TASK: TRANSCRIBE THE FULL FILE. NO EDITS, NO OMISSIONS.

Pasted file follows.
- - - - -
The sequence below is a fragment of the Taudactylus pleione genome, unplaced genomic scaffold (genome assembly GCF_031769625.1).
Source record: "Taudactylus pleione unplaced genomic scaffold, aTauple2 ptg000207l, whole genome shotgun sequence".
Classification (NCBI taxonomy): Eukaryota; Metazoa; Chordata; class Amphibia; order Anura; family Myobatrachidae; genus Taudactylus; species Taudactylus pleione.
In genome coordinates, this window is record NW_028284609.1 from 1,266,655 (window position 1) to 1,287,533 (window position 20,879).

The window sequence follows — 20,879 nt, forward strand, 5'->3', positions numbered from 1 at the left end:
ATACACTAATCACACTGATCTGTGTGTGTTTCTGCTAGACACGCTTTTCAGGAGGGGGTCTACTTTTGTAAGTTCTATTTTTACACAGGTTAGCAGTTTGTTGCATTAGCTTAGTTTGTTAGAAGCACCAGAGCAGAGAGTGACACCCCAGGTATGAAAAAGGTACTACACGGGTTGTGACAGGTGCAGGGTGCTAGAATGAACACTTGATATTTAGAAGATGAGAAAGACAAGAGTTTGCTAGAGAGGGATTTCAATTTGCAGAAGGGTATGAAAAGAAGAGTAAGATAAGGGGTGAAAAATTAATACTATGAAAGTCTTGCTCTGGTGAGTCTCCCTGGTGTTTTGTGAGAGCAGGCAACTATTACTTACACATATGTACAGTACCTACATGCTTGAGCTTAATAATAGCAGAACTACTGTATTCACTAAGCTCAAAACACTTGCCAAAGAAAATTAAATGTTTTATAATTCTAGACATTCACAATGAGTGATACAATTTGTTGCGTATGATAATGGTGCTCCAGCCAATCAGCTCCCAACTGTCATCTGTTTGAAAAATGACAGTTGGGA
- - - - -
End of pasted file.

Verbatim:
The sequence below is a fragment of the Taudactylus pleione genome, unplaced genomic scaffold (genome assembly GCF_031769625.1).
Source record: "Taudactylus pleione unplaced genomic scaffold, aTauple2 ptg000207l, whole genome shotgun sequence".
Classification (NCBI taxonomy): Eukaryota; Metazoa; Chordata; class Amphibia; order Anura; family Myobatrachidae; genus Taudactylus; species Taudactylus pleione.
In genome coordinates, this window is record NW_028284609.1 from 1,266,655 (window position 1) to 1,287,533 (window position 20,879).

The window sequence follows — 20,879 nt, forward strand, 5'->3', positions numbered from 1 at the left end:
ATACACTAATCACACTGATCTGTGTGTGTTTCTGCTAGACACGCTTTTCAGGAGGGGGTCTACTTTTGTAAGTTCTATTTTTACACAGGTTAGCAGTTTGTTGCATTAGCTTAGTTTGTTAGAAGCACCAGAGCAGAGAGTGACACCCCAGGTATGAAAAAGGTACTACACGGGTTGTGACAGGTGCAGGGTGCTAGAATGAACACTTGATATTTAGAAGATGAGAAAGACAAGAGTTTGCTAGAGAGGGATTTCAATTTGCAGAAGGGTATGAAAAGAAGAGTAAGATAAGGGGTGAAAAATTAATACTATGAAAGTCTTGCTCTGGTGAGTCTCCCTGGTGTTTTGTGAGAGCAGGCAACTATTACTTACACATATGTACAGTACCTACATGCTTGAGCTTAATAATAGCAGAACTACTGTATTCACTAAGCTCAAAACACTTGCCAAAGAAAATTAAATGTTTTATAATTCTAGACATTCACAATGAGTGATACAATTTGTTGCGTATGATAATGGTGCTCCAGCCAATCAGCTCCCAACTGTCATCTGTTTGAAAAATGACAGTTGGGA